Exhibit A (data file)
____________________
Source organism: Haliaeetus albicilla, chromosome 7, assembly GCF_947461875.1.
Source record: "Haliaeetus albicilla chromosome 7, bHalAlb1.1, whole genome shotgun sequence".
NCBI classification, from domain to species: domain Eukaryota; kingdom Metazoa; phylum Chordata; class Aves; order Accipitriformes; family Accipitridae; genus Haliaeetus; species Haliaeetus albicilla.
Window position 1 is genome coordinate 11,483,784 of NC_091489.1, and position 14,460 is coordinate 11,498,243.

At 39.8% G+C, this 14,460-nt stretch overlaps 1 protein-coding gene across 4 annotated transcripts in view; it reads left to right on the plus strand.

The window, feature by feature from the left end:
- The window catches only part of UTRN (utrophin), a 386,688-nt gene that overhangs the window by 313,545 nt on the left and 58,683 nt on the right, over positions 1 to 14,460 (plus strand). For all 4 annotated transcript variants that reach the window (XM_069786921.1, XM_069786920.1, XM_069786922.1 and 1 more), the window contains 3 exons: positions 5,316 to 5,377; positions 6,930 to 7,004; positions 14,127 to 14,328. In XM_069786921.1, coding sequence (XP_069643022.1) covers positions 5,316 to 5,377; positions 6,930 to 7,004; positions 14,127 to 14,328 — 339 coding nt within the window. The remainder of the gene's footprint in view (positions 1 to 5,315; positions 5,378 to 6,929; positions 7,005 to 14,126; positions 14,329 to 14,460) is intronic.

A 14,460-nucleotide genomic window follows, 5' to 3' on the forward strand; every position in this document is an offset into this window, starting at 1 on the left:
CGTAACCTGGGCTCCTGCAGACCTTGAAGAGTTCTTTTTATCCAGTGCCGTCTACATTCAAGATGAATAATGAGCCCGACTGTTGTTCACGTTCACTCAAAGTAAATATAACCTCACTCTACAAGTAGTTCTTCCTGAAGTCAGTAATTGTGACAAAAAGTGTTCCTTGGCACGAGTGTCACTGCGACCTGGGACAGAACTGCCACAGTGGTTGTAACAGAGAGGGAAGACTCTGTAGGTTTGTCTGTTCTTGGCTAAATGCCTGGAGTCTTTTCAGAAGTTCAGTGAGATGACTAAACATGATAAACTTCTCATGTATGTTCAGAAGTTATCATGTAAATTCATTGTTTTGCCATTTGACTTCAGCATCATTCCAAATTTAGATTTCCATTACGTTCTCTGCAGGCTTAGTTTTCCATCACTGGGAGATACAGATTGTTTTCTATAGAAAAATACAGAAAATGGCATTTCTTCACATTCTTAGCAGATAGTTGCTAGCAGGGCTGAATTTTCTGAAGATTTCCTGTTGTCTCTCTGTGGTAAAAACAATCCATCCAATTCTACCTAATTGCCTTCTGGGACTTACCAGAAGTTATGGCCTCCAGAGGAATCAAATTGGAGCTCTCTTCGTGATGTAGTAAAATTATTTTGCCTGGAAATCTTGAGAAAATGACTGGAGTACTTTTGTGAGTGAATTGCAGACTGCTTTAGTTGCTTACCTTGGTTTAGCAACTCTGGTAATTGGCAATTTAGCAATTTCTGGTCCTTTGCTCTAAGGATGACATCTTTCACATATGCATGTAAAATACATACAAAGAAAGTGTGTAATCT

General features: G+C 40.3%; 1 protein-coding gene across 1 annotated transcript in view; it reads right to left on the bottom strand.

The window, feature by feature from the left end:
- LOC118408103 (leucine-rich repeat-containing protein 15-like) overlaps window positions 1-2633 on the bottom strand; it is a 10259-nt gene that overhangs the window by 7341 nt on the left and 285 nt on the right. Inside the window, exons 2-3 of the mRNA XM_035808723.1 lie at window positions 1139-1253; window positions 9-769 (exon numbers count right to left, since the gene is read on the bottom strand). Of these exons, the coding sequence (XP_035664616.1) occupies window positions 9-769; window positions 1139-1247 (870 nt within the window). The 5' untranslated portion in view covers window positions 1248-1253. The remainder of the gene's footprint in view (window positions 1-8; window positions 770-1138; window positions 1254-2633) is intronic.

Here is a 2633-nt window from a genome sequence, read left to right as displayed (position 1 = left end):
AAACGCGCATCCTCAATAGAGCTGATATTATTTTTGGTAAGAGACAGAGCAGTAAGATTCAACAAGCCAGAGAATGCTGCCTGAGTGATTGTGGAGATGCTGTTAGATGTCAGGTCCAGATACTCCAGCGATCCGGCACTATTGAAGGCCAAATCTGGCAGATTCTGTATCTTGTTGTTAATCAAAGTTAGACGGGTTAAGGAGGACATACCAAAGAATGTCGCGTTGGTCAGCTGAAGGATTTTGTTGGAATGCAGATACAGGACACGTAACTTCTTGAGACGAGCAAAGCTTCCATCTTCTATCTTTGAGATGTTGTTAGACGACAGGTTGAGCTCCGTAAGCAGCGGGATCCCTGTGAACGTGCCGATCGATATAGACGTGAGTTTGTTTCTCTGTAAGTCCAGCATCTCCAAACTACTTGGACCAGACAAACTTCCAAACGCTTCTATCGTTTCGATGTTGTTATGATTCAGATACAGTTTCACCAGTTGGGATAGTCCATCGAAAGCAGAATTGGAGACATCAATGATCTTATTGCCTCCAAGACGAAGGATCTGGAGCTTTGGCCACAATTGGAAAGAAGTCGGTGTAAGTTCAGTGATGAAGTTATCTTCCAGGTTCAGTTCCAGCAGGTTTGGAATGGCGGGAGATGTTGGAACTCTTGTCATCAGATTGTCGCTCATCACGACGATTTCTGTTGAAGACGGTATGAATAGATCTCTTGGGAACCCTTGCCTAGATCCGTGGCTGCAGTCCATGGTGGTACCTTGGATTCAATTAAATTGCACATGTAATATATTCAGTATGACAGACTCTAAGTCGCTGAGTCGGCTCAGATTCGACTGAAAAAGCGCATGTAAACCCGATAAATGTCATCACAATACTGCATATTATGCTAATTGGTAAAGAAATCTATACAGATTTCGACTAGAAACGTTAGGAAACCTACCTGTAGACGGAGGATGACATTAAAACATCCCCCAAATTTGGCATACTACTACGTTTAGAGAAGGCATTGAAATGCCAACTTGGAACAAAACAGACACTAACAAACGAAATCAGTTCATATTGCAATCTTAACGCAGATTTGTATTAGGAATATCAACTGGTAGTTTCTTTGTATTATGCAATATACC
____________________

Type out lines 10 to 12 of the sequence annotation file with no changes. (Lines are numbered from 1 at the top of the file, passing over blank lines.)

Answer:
General features: G+C 40.3%; 1 protein-coding gene across 1 annotated transcript in view; it reads right to left on the bottom strand.

The window, feature by feature from the left end:
- LOC118408103 (leucine-rich repeat-containing protein 15-like) overlaps window positions 1-2633 on the bottom strand; it is a 10259-nt gene that overhangs the window by 7341 nt on the left and 285 nt on the right. Inside the window, exons 2-3 of the mRNA XM_035808723.1 lie at window positions 1139-1253; window positions 9-769 (exon numbers count right to left, since the gene is read on the bottom strand). Of these exons, the coding sequence (XP_035664616.1) occupies window positions 9-769; window positions 1139-1247 (870 nt within the window). The 5' untranslated portion in view covers window positions 1248-1253. The remainder of the gene's footprint in view (window positions 1-8; window positions 770-1138; window positions 1254-2633) is intronic.